[Haskell-cafe] Haskell for Physicists
edgar at ymonad.com
edgar at ymonad.com
Wed Sep 30 16:53:02 EDT 2009
On Wed, 30/Sep/2009 at 22:27 +0200, Max Rabkin wrote:
> I am *not* a physicist, but I imagine many physicists know at least
> something of functional analysis, algebra, Lie algebras, etc.
> However, when physicists write programs (this is my inference from the
> widespread use of Fortran and the computational assignments given to
> undergraduate students) they are almost exclusively numerical: very
> often evaluating some integrals or integrating a system of
> differential equations. Although Haskell can do these things, it's not
> a place where Haskell really shines (compared to symbolic
Well, if you want to write all the code in Haskell, maybe this is true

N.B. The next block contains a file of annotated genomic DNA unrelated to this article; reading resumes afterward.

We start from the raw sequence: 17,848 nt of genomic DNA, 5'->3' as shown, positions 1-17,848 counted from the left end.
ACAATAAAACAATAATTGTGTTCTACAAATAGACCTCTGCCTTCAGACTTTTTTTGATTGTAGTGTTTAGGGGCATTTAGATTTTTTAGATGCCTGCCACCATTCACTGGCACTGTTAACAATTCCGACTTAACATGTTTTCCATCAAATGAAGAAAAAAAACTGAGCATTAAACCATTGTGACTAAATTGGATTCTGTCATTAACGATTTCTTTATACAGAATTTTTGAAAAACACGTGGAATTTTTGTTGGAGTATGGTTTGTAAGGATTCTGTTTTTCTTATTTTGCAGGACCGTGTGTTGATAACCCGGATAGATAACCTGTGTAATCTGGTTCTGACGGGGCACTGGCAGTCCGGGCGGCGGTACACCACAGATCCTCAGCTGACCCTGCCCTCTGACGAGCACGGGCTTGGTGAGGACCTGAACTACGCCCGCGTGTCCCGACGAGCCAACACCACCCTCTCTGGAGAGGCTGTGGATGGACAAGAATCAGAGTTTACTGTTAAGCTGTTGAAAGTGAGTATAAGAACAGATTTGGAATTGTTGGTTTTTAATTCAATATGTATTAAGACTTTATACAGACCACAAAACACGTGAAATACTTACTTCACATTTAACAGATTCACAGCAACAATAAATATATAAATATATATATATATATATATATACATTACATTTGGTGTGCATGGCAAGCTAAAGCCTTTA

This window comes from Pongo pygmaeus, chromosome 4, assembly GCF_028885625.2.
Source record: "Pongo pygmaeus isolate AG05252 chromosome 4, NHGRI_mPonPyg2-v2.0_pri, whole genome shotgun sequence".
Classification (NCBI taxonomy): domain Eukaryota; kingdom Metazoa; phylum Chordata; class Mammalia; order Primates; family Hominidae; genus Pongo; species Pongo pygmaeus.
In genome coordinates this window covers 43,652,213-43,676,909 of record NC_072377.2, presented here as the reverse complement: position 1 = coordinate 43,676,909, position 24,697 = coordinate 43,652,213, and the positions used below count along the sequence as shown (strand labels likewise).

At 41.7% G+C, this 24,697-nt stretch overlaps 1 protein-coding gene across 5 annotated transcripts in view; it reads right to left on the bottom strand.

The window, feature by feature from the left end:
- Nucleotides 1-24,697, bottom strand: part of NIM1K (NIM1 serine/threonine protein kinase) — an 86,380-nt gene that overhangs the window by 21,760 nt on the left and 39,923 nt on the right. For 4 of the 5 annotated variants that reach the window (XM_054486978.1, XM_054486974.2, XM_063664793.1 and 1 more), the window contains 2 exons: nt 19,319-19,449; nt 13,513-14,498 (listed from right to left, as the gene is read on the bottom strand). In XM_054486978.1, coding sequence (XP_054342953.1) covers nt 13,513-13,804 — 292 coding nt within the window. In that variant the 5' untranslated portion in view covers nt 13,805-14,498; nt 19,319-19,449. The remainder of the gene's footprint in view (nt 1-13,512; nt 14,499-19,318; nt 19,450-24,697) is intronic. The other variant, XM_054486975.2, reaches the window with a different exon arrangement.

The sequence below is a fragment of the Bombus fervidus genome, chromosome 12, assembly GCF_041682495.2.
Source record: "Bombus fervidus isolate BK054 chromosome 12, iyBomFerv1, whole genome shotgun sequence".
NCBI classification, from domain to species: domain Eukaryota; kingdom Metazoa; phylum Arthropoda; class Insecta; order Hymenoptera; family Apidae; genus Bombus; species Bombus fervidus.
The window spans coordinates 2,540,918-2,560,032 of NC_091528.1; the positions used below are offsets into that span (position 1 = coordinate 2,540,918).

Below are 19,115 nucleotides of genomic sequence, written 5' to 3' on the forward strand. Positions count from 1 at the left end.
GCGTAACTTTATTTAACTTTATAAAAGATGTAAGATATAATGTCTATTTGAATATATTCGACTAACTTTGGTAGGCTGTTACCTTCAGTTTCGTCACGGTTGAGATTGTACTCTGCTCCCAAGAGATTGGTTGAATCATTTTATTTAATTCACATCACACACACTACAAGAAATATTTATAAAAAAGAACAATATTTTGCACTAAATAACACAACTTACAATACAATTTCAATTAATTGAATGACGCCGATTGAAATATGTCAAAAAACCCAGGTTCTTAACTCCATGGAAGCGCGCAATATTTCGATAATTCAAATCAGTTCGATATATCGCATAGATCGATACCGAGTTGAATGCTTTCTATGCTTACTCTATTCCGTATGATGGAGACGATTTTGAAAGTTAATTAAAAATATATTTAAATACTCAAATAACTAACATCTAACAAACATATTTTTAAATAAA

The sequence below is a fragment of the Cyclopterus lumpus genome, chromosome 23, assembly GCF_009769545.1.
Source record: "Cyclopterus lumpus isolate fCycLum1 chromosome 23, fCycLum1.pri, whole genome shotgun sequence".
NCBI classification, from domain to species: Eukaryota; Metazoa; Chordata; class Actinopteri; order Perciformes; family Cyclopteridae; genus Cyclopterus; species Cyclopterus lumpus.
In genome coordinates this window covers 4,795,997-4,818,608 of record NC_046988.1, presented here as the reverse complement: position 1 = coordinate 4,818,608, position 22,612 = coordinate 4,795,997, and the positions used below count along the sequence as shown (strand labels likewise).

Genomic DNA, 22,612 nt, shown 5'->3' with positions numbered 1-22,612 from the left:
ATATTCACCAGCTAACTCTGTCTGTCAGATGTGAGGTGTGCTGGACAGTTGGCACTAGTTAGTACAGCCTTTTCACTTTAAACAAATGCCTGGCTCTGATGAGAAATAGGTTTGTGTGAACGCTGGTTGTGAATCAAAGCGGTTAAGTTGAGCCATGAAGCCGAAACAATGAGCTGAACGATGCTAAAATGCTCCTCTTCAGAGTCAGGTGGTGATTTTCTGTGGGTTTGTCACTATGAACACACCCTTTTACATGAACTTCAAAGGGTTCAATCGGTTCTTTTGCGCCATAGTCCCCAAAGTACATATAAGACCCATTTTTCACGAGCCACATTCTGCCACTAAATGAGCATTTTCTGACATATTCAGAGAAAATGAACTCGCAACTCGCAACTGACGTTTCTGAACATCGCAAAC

(some parts an imperative code still is the most efficient, but nothing
that you can't do in C and use in Haskell via FFI). But in my case, Haskell
really shined using as an interface to GSL/Lapack via the wonderful
> Since I'm not a physicist, I can't give a good example, but think more
> of the things Mathematica is good for, rather than Fortran or Matlab.
> My impression is that Haskell's advantage over Mathematica is in its
> generality: Mathematica is great if it has a builtin function to do
> what you want, but it's not a very pleasant programming language.
And speed is other advantage! The code that I wrote to solve a problem in
bose condensation is dozen times fastest that the Mathematica equivalent,
and much more clean and simple to expand or modify.
> On Wed, Sep 30, 2009 at 9:39 PM, Khudyakov Alexey
> <alexey.skladnoy at gmail.com> wrote:
> > В сообщении от Среда 30 сентября 2009 23:29:32 Max Rabkin написал:
> >> On Wed, Sep 30, 2009 at 9:24 PM, Alberto G. Corona <agocorona at gmail.com>
> > wrote:
> >> > Haskell: mathematics beyond numerical calculus
> >> I'd imagine most physicists know a fair bit of mathematics beyond
> >> numerical calculus; what they might not know much about is
> >> *computation* beyond numerical calculus.
> > Could you elaborate this. As physicist I don't quite get it.
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